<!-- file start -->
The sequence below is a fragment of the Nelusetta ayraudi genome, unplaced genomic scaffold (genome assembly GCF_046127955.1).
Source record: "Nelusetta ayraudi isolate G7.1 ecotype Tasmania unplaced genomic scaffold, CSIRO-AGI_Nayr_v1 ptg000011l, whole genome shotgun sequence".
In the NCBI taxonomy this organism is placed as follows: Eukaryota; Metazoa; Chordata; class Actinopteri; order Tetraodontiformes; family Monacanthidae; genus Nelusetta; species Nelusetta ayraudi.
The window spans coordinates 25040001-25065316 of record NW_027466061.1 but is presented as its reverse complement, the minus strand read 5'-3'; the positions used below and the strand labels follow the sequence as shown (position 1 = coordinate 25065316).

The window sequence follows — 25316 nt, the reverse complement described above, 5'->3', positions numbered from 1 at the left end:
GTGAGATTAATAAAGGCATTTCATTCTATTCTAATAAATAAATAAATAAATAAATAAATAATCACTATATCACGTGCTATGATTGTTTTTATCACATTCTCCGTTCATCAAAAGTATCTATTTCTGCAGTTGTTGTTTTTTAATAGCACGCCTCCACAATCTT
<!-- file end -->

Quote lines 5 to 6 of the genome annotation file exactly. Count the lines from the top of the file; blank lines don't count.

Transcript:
The window sequence follows — 25316 nt, the reverse complement described above, 5'->3', positions numbered from 1 at the left end:
GTGAGATTAATAAAGGCATTTCATTCTATTCTAATAAATAAATAAATAAATAAATAAATAATCACTATATCACGTGCTATGATTGTTTTTATCACATTCTCCGTTCATCAAAAGTATCTATTTCTGCAGTTGTTGTTTTTTAATAGCACGCCTCCACAATCTT